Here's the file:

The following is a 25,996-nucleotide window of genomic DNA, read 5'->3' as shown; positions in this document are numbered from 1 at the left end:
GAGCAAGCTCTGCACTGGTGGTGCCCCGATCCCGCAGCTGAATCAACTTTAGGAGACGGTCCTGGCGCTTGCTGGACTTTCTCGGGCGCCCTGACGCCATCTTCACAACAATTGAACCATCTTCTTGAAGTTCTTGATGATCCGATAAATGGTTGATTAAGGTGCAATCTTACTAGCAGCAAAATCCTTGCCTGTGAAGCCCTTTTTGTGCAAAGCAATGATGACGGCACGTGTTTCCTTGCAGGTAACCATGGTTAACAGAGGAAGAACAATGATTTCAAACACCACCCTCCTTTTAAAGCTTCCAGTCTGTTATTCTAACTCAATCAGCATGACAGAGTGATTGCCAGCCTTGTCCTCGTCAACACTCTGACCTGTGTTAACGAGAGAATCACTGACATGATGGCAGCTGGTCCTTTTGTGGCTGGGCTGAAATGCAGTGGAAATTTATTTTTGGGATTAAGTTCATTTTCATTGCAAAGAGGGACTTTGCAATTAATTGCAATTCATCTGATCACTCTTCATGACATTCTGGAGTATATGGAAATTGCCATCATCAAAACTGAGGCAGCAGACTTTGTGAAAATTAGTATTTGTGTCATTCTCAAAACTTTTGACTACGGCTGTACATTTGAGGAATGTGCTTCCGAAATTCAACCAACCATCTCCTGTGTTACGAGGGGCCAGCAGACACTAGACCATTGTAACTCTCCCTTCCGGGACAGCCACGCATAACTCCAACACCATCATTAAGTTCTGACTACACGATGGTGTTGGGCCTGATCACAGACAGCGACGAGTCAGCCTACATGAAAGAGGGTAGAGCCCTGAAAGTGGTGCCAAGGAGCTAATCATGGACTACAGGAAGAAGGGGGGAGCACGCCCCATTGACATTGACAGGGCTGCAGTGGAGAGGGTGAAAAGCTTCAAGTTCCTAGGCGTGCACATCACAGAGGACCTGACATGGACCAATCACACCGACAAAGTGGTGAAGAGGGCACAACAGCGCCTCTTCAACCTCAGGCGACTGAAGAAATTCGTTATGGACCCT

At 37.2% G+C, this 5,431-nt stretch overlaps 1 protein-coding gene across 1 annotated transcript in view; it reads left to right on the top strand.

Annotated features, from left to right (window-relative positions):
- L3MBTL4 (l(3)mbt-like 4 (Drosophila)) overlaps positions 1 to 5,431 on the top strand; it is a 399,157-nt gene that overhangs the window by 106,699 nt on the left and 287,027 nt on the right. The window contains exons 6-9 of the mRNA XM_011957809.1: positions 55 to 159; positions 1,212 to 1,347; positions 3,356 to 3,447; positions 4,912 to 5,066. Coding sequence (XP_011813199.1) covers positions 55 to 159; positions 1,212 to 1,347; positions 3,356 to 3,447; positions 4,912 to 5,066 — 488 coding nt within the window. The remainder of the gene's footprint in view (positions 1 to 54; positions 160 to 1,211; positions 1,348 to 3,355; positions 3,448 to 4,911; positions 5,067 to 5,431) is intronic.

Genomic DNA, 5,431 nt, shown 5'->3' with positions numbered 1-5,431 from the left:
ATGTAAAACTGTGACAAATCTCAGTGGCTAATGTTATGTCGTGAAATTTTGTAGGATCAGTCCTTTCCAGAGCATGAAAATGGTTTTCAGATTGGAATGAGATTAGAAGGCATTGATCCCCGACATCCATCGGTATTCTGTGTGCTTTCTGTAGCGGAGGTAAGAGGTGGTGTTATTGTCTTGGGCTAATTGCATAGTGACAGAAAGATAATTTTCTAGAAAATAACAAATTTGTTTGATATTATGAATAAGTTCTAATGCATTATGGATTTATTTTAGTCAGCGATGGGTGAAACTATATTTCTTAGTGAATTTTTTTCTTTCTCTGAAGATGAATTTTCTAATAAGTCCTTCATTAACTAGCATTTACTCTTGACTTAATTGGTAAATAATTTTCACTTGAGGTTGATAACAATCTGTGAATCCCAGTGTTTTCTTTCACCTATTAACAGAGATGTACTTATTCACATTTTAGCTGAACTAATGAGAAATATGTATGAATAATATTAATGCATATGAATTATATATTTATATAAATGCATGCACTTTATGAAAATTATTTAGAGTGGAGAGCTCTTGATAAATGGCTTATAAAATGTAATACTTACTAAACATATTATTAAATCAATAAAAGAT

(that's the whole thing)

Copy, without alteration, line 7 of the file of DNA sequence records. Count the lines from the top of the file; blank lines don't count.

ATGTAAAACTGTGACAAATCTCAGTGGCTAATGTTATGTCGTGAAATTTTGTAGGATCAGTCCTTTCCAGAGCATGAAAATGGTTTTCAGATTGGAATGAGATTAGAAGGCATTGATCCCCGACATCCATCGGTATTCTGTGTGCTTTCTGTAGCGGAGGTAAGAGGTGGTGTTATTGTCTTGGGCTAATTGCATAGTGACAGAAAGATAATTTTCTAGAAAATAACAAATTTGTTTGATATTATGAATAAGTTCTAATGCATTATGGATTTATTTTAGTCAGCGATGGGTGAAACTATATTTCTTAGTGAATTTTTTTCTTTCTCTGAAGATGAATTTTCTAATAAGTCCTTCATTAACTAGCATTTACTCTTGACTTAATTGGTAAATAATTTTCACTTGAGGTTGATAACAATCTGTGAATCCCAGTGTTTTCTTTCACCTATTAACAGAGATGTACTTATTCACATTTTAGCTGAACTAATGAGAAATATGTATGAATAATATTAATGCATATGAATTATATATTTATATAAATGCATGCACTTTATGAAAATTATTTAGAGTGGAGAGCTCTTGATAAATGGCTTATAAAATGTAATACTTACTAAACATATTATTAAATCAATAAAAGAT